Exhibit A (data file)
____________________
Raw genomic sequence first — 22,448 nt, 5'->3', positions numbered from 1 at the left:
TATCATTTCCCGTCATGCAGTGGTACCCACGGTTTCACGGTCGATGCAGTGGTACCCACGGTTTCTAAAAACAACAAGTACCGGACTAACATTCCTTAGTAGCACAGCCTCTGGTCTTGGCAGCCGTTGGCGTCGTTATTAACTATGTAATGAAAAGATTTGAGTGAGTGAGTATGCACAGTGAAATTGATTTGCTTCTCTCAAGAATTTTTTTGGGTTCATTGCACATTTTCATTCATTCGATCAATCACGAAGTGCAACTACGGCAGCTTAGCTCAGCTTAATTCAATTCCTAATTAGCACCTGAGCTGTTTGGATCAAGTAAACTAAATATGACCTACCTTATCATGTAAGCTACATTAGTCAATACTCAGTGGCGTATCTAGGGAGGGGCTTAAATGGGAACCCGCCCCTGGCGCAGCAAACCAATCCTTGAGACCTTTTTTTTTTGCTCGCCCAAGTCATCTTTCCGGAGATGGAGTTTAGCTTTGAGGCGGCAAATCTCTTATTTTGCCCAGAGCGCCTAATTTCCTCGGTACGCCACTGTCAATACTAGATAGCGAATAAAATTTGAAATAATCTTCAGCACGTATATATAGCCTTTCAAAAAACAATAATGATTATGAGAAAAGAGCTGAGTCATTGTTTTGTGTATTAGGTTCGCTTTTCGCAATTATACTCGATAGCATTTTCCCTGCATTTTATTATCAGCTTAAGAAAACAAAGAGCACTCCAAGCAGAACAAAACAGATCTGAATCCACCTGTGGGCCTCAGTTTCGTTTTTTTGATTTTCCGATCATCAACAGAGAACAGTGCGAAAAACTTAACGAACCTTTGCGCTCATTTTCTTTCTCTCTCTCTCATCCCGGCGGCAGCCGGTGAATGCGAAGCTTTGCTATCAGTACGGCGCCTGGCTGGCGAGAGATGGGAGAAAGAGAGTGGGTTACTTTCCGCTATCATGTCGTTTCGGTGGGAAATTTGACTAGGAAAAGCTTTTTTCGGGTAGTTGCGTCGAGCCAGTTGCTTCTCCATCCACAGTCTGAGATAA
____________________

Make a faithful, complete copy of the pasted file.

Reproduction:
Raw genomic sequence first — 22,448 nt, 5'->3', positions numbered from 1 at the left:
TATCATTTCCCGTCATGCAGTGGTACCCACGGTTTCACGGTCGATGCAGTGGTACCCACGGTTTCTAAAAACAACAAGTACCGGACTAACATTCCTTAGTAGCACAGCCTCTGGTCTTGGCAGCCGTTGGCGTCGTTATTAACTATGTAATGAAAAGATTTGAGTGAGTGAGTATGCACAGTGAAATTGATTTGCTTCTCTCAAGAATTTTTTTGGGTTCATTGCACATTTTCATTCATTCGATCAATCACGAAGTGCAACTACGGCAGCTTAGCTCAGCTTAATTCAATTCCTAATTAGCACCTGAGCTGTTTGGATCAAGTAAACTAAATATGACCTACCTTATCATGTAAGCTACATTAGTCAATACTCAGTGGCGTATCTAGGGAGGGGCTTAAATGGGAACCCGCCCCTGGCGCAGCAAACCAATCCTTGAGACCTTTTTTTTTTGCTCGCCCAAGTCATCTTTCCGGAGATGGAGTTTAGCTTTGAGGCGGCAAATCTCTTATTTTGCCCAGAGCGCCTAATTTCCTCGGTACGCCACTGTCAATACTAGATAGCGAATAAAATTTGAAATAATCTTCAGCACGTATATATAGCCTTTCAAAAAACAATAATGATTATGAGAAAAGAGCTGAGTCATTGTTTTGTGTATTAGGTTCGCTTTTCGCAATTATACTCGATAGCATTTTCCCTGCATTTTATTATCAGCTTAAGAAAACAAAGAGCACTCCAAGCAGAACAAAACAGATCTGAATCCACCTGTGGGCCTCAGTTTCGTTTTTTTGATTTTCCGATCATCAACAGAGAACAGTGCGAAAAACTTAACGAACCTTTGCGCTCATTTTCTTTCTCTCTCTCTCATCCCGGCGGCAGCCGGTGAATGCGAAGCTTTGCTATCAGTACGGCGCCTGGCTGGCGAGAGATGGGAGAAAGAGAGTGGGTTACTTTCCGCTATCATGTCGTTTCGGTGGGAAATTTGACTAGGAAAAGCTTTTTTCGGGTAGTTGCGTCGAGCCAGTTGCTTCTCCATCCACAGTCTGAGATAA